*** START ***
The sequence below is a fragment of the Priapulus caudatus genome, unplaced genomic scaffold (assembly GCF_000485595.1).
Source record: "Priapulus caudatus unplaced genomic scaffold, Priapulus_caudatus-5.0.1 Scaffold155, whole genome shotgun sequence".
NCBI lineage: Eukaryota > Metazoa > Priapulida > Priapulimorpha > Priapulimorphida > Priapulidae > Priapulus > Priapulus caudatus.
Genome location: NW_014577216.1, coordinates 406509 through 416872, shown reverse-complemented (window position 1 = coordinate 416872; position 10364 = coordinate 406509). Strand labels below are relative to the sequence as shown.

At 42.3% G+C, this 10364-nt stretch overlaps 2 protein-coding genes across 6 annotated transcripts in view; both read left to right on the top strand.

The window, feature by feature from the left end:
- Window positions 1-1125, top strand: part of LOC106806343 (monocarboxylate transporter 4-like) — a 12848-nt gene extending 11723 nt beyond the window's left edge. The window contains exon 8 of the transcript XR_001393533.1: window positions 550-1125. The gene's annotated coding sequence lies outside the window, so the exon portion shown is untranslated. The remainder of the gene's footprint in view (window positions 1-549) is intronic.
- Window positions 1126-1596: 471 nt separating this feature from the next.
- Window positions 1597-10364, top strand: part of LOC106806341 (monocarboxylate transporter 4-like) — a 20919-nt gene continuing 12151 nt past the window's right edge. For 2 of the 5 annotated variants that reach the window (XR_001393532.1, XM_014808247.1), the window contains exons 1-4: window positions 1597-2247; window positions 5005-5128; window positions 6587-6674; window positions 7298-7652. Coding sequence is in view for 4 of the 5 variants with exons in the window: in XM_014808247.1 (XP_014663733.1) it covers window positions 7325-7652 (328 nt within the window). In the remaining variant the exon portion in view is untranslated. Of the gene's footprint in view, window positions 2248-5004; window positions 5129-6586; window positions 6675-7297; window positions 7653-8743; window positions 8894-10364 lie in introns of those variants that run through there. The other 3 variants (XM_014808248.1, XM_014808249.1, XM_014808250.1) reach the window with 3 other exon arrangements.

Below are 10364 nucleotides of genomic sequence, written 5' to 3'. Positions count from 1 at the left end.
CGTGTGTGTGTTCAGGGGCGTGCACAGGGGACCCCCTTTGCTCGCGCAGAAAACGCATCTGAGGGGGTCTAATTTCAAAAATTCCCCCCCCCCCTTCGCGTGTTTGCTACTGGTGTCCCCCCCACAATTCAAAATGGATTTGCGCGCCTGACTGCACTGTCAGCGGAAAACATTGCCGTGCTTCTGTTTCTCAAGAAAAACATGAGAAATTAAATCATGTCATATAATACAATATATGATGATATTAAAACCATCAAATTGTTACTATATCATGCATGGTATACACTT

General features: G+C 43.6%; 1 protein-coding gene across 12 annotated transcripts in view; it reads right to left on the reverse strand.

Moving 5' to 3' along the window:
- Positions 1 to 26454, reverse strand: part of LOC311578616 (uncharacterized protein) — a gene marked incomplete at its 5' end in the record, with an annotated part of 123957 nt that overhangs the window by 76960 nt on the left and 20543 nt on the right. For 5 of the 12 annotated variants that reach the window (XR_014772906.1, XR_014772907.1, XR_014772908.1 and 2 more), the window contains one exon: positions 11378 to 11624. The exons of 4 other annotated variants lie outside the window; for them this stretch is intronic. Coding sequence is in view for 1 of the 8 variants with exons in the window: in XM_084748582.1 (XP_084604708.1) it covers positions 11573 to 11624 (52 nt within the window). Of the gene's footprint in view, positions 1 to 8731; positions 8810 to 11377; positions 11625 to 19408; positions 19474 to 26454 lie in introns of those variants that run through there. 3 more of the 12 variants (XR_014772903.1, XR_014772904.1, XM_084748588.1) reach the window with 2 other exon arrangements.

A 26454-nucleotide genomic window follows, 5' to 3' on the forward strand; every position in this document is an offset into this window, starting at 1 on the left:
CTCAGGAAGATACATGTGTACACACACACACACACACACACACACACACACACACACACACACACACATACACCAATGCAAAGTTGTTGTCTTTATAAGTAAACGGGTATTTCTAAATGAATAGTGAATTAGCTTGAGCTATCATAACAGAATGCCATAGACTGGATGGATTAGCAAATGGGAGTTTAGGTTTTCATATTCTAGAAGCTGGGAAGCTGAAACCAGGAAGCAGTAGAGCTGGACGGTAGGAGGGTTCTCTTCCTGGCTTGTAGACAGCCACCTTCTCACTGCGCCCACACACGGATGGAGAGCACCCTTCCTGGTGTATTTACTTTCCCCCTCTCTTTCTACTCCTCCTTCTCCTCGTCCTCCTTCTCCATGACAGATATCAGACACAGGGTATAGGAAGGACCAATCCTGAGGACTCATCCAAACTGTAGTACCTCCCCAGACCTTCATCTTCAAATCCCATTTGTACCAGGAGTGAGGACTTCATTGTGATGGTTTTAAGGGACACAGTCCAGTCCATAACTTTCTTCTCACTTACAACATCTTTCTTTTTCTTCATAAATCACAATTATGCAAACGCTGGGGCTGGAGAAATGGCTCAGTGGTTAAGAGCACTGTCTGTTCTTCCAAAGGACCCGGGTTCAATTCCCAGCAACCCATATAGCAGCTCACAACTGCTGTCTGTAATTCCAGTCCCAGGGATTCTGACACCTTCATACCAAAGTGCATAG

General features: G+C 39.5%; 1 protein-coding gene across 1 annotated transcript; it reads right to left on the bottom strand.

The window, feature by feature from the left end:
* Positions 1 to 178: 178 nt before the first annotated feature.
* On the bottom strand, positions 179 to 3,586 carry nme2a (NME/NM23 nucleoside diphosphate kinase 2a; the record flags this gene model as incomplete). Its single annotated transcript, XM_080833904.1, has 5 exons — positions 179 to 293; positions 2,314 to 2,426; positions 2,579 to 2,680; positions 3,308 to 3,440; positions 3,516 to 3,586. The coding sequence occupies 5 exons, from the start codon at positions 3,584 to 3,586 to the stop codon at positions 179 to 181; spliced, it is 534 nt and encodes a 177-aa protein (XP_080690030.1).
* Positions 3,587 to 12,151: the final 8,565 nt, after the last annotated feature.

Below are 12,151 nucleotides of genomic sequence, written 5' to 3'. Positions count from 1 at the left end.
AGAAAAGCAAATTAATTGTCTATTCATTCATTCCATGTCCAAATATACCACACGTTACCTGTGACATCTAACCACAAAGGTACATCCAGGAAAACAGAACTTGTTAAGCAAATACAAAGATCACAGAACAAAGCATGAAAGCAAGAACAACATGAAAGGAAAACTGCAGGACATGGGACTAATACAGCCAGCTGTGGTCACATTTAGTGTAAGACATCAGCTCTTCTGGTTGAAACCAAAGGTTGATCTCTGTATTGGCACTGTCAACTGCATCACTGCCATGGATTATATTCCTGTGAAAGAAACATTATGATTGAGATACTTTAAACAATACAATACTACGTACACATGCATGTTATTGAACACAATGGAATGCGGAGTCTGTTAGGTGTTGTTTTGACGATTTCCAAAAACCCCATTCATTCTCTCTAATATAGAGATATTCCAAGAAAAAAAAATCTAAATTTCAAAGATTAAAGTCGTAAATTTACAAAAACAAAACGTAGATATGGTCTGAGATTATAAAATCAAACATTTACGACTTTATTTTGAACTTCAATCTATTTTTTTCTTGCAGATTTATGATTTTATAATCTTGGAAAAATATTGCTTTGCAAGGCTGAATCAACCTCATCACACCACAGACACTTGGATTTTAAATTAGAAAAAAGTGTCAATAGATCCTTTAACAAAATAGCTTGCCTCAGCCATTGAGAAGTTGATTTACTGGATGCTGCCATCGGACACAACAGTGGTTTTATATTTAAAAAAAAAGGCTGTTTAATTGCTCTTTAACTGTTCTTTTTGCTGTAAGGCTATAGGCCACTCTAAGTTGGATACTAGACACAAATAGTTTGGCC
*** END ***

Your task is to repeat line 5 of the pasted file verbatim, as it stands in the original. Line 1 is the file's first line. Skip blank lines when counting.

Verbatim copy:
At 42.3% G+C, this 10364-nt stretch overlaps 2 protein-coding genes across 6 annotated transcripts in view; both read left to right on the top strand.